The cascade loop is one of the most common multi-loop control systems.
The application of such a system can greatly decrease deviations of the primary variable and increase “line out” speed after a process disturbance has occurred.
Why cascade control loop ?
- Under control by the simple feedback control loop, the process
variable is slow in responding to system disturbances and equally as
slow in establishing a corrected output. This time consumption results
in undesirable large deviations that optimum controller tuning cannot
- A change in the condition of the process causes serious upsets in the
- The value of the variable other than the controlled one is being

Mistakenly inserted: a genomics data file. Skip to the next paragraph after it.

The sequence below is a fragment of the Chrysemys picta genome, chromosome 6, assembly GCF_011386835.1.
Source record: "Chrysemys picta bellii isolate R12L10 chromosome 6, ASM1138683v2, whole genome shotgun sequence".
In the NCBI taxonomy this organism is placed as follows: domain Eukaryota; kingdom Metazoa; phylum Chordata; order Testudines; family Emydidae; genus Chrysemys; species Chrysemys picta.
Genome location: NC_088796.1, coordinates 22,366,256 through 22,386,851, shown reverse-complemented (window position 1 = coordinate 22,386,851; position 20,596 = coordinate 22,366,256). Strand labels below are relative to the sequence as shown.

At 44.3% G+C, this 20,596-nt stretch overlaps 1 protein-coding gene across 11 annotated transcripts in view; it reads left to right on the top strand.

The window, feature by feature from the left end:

affected by the disturbance and there is a definite relationship between
its value and the controlled variable.
- The secondary variable is one that can be controlled. It responds
swiftly to process disturbances and adjustments of the final control
element. The value to which it is controlled must be dictated by the
condition of the primary variable.
Consider following point for Implementing Cascade control
- In going to cascade control, at least two items of instrumentation must
be added: A transmitter and sensor to measure the secondary variable
and another controller.
- The additional controller is a remote setpoint unit. This feature may
call for a device that is slightly higher in cost as compared to a
- The secondary controller must be capable of controlling the secondary
variable independently. In the previous example, the purpose of the
secondary controller was to keep the flow at a desired level. Flow
alone, as a major controlled variable, cannot be used because its value
would not respond to PV load changes or changes in the setpoint. The
controlled variable (temperature) is still of primary concern: The
secondary is important only because its value affects the primary.